Mark Bertolini, a highly unconventional health insurance CEO, says yoga at work benefits the entire company. Here’s why your boss should endorse yoga.
Mark Bertolini, a highly unconventional chief executive officer at health insurance provider Aetna, believes that your boss should introduce yoga classes at work. And I reckon you should speak to your boss and tell them all about the benefits of yoga at work.
Mark Bertolini was nearly killed in an extreme ski accident. Since that day he’s changed his tune. Now he believes in yoga 100%. And he’s saying that doing yoga at work benefits the entire company. Now, he’s speaking up about the many benefits of yoga at work.
58 year old Mark Bertolini was dressed as ever in his crisp black suit, sitting in his expansive office in Hartford, where he overseas the operations of health insurance provider Aetna. He didn’t wear a tie though. Instead, Mark Bertolini wore a metal amulet that read Sohum. In Sanskrit, Sohum means, “You and I are one with the universe.” It’s a mantra that is often recited in meditation. It’s not the sort of message you generally relate to CEOs.
But Bertolini is not your average CEO. His life was changed when he miraculously survived a near-death skiing accident. Immediately afterward, he set about overhauling his health regimen, introduced key changes for the Aetna business, and began to offer free meditation and yoga classed to his employees—which totals more than 13,000 people. He then began to sell those same yoga and meditation classes to other insurance companies. And as though that weren’t enough, he raised salaries by 33%.
Try telling your boss that doing yoga at work has been proven to increase profits.
One third of all the health insurers employees have attended the yoga and meditation classes, and the results are clear: productivity is up, and stress is down. The meditation and yoga classes have revolutionised the business. Since Bertonli took over as chief executive operator in 2010 Aetna’s stock has tripled and is now sitting at a record high.
Many managers use meditation at work for themselves. But it’s important for the entire company to practice both yoga and meditation.
Attending Aetna for the day is like visiting the wall street version of a meditation retreat. Of course there’s business continually occurring, but at the same time there are employees dresses in yoga pants doing asanas, and others sitting on the floor in lotus position meditating. Offices are often decorated with religious or spiritual statues, like Bertolini’s statue to the Hindu deity Ganesha, and the attitude of the company is one of peaceful relaxation and oneness, the sort of place anyone would be lucky to work.
Aetna has measured the effect of their yoga and meditation practices. They’ve noticed a 28 percent decrease in stress, a 20% increase in sleep quality, 19 percent pain reduction, and nearly all employees who have taken the meditation and yoga classes have become more productive, equating to an average of 62 minutes per week saved per employee—which is the equivalent of$3,000 per employee.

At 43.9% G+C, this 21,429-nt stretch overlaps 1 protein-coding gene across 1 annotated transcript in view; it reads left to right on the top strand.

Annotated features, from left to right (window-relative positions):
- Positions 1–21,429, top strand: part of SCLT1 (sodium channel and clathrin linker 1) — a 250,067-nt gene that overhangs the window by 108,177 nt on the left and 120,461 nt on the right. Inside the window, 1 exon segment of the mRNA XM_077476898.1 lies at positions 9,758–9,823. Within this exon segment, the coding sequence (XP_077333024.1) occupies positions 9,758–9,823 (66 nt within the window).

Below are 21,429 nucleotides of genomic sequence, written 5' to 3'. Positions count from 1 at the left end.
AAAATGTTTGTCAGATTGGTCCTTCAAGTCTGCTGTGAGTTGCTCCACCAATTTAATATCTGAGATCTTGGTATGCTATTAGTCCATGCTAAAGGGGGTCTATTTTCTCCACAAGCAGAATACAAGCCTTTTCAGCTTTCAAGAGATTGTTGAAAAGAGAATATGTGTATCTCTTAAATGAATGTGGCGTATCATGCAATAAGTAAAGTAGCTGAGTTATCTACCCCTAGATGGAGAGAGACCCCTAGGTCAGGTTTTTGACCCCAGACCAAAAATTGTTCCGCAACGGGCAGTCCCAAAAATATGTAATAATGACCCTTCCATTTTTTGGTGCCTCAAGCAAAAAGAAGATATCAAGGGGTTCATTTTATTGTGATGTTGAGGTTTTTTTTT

“We have this groundswell inside the company of people wanting to take the classes,” Mr. Bertolini said. “It’s been pretty magical.”
Aetna is at the top of a monumental movement in the business world. Multinationals are beginning to introduce yoga and meditation lessons, and other emotional and spiritual courses. And it’s definitely true that yoga at work benefits everyone. But there are other positive courses that should be offered at work too. Google offers an emotional intelligence course for employees, while General Mills has a meditation room full of meditation chairs, and Goldman Sachs offers free meditation classes.
What’s most amazing about these courses is that they offer benefit to employer, employee and company alike. Meditation and yoga in the work place increase productivity, reduce stress, increase motivation and sense of wellbeing, significantly improve working relationships, and have led to companies seeing a marked increase in profit, which has allowed them to subsequently increase salaries. The benefits are clear and they’re across the board, not just across the boardroom.
Yoga at work benefits everyone. This infogrpahic tells you everything you need to know
Of course there are critics. Not all employees approve of the classes. Some more religious employees have even given heated criticism claiming that meditation and yoga are spiritual practices which are not enlighten with their own spiritual and religious beliefs. And it is important that companies respect the differences in beliefs and offer alternative classes for their different employees.
Many view meditation as a religious practice (even though meditation need not be religious at all). They believe meditation is all about Buddhism and Hinduism (though meditation is also an important aspect of many other religions including Wicca and Jainism). Other religions view meditation in a less positive light. Christianity only recently changed its view on meditation. In the 1950s meditation was regarded as occultist and satanic by the Christian community. There are still those who are against meditation, and a small group of those has publicly speaking up against the use of meditation in workplaces, seeing it as an offense to their beliefs.
What is clear and cannot be disputed, however, is that meditation and yoga are powerful and essential tools in business in the modern world. When work life puts a heavy burden of stress and anxiety on employees, it is essential that businesses do everything they can do ensure the stability of their employees mental and physical health. Companies like Aetna are leading the way towards a brighter tomorrow.
We recommend suggesting meditation and yoga classes at your workplace and sharing this article. Tell your boss that yoga at work benefits everyone. Let me know how they respond.
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